In spring 1993, when I was living just outside Philadelphia, I quit a fulltime teaching job even though I had no clear plan what I would do next.
I had saved a little money, so the next step really didnâ€™t matter that much. I spent about six weeks that fall in Europe, and began looking around hard for jobs when I got back to Philly.
I quickly landed a gig at a brand new Basset bookstore in Chestnut Hill. That was part of the Walden Books chain â€“ that companyâ€™s stab at the new model of a book superstore. But things were never quite right, in part because the managers had their main experience from smaller stores and the companyâ€™s inventory system simply was no match for the sheer size of the two-story building.
Even once we got fully up and running, we had empty shelves and a variety of other problems.
I had no interest in a managerial position, but I was nevertheless making around $10 an hour â€“ pretty good in those days for retail work and easily enough money to keep me afloat indefinitely. I spent my fair share of time working the cash register, but even there I was surrounded with smart, interesting coworkers and customers. Given my academic background and my teaching experience, I soon began spending tons of time at the information desk.
And the next thing I knew, I was making the schedule for the couple of dozen employees. The managers had trouble getting it right. So, while I was on the clock one day each week, Iâ€™d spend an hour or so dropping people into the schedule. It was fun â€“ I could quickly assess where the shifts were weak and where they were strong and arrange the staff accordingly.
Somewhere along the line, I started closing the store three nights a week, although I still wasnâ€™t officially a manager. Thereâ€™s something funny about a $10/hour employee sitting around counting $10,000 or more in cash each night. I preferred those later shifts and the management preferred not to work them.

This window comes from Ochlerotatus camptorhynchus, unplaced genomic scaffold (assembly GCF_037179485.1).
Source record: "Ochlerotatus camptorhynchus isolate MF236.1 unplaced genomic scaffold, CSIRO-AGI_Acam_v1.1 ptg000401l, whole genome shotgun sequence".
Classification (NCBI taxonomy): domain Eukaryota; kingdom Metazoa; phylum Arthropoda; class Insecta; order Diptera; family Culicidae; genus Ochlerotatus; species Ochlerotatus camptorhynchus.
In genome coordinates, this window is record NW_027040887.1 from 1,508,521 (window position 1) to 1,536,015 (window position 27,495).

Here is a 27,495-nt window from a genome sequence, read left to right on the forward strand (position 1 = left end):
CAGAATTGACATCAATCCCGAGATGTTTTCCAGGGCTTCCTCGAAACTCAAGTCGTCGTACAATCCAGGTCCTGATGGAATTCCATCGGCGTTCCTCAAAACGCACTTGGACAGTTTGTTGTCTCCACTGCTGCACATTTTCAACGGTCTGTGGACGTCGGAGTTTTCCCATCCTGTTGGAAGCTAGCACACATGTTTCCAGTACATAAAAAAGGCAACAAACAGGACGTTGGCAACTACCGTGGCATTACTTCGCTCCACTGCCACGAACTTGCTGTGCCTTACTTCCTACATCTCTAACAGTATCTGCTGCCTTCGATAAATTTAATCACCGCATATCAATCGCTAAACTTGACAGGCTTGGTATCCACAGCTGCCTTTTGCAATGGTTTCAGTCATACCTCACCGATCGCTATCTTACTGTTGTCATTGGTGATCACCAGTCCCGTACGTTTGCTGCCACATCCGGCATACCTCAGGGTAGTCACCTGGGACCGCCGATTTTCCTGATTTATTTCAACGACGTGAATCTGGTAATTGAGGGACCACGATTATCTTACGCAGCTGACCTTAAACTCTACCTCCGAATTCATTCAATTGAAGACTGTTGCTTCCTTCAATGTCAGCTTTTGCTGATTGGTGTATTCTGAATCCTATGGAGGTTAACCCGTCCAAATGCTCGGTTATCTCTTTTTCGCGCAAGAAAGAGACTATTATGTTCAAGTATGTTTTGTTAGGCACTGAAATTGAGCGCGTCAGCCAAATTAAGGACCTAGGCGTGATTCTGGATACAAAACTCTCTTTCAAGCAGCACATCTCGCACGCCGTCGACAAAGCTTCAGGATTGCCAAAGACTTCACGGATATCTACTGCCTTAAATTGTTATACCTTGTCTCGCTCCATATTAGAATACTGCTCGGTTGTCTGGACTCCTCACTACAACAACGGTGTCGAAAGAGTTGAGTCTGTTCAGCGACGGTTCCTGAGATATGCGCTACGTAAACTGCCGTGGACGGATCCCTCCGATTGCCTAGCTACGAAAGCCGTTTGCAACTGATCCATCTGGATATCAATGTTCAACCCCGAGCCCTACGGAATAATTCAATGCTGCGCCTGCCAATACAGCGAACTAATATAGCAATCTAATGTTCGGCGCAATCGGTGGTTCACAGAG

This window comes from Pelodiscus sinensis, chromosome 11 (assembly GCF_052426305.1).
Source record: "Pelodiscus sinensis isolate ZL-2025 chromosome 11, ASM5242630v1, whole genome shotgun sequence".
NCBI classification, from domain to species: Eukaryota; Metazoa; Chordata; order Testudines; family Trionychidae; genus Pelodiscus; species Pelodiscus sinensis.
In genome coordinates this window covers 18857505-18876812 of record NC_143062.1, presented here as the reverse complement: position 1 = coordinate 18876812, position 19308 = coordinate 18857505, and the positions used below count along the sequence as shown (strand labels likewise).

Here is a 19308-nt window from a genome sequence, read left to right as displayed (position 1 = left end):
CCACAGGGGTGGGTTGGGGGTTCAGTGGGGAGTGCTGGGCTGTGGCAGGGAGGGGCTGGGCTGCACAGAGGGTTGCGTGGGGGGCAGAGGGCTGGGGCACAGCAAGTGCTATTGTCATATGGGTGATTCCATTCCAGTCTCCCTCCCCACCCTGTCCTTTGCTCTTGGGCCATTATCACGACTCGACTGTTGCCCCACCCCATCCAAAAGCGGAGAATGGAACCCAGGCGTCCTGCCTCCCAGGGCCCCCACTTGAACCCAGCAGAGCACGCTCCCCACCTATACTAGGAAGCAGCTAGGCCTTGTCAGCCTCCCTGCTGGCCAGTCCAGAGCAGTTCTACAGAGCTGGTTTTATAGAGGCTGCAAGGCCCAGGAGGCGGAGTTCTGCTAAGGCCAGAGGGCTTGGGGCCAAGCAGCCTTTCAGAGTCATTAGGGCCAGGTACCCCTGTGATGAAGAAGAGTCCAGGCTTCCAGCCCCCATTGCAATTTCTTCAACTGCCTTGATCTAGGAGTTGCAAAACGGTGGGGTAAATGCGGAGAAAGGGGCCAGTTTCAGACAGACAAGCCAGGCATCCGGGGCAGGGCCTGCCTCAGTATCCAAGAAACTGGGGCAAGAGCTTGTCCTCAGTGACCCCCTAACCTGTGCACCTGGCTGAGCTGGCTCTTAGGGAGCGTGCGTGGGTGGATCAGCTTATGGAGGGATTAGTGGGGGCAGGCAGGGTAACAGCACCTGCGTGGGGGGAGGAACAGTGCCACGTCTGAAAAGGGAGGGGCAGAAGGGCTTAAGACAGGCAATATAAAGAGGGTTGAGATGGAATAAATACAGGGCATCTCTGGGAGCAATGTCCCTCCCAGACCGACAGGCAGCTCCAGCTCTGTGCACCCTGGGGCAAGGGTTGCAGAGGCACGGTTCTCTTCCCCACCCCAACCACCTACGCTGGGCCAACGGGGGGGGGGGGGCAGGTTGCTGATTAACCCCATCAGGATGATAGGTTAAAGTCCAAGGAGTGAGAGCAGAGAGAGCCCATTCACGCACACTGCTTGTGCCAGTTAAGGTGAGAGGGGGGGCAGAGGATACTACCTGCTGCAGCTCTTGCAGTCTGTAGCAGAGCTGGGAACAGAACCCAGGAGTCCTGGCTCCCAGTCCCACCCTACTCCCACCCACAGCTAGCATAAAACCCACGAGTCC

I would always close on Sunday nights â€“ the slowest night most weeks â€“ and worked the entire place with just three other employees of my choosing. The most common lineup included Julie, Tom, and Dan â€“ quick-thinking, quick-witted, really efficient workers. I donâ€™t know what any of them are up to these days.
And after we had been open for less than a year, all the Bassets turned to Borders. Kmart, the parent of Walden Books, had acquired Borders in 1992.
Aside from me snapping (kind of ugly) and telling off a Borders trainer who kept giving us bad advice about shelving, the transition went well â€“ and it continued to go well despite the stressed out managers who had never in their lives experienced so much business.
I made a great friend of someone who came in one night looking for books about â€“ not by â€“ Thomas Pynchon. We didnâ€™t have any at the store, but I had published an article about Pynchon, so I was ready for that conversation.
I was introduced to so many different books â€“ I held so many different ones in my hands that I could tell something about them by their weight, their feel. Marooned way out there in Chestnut Hill, we were never as hip as the center city Borders â€“ Martin Amis could go to that store but not ours. Still, it was an oasis of calm and intelligence in an otherwise unwieldy city.
I eventually picked up a part-time teaching gig at Germantown Friends School, and then I started looking around for new jobs outside of Philly. I loved working at Borders, but I turned 30 while I was there. It was hardly a forever job. But what is?
I gave up my job in early summer 1995. I donâ€™t remember my last day or even last week. Who was the last person I helped? What was the last book I shelved?
I think it was just before that time when I filled a small display table with some great fiction by writers from New Zealand and Australia. None of them sold.
Largely because of the spot-on inventory system, Borders seemed so much better than Barnes and Noble, but within a few years it became clear that B&N was making better corporate decisions. The announcement this that Borders stores are being liquidated comes as no surprise.
And I obviously recognize understand the complaints of those who think corporate stores like Borders did horrible damage to the independents.
But Iâ€™m really sorry to see Borders close.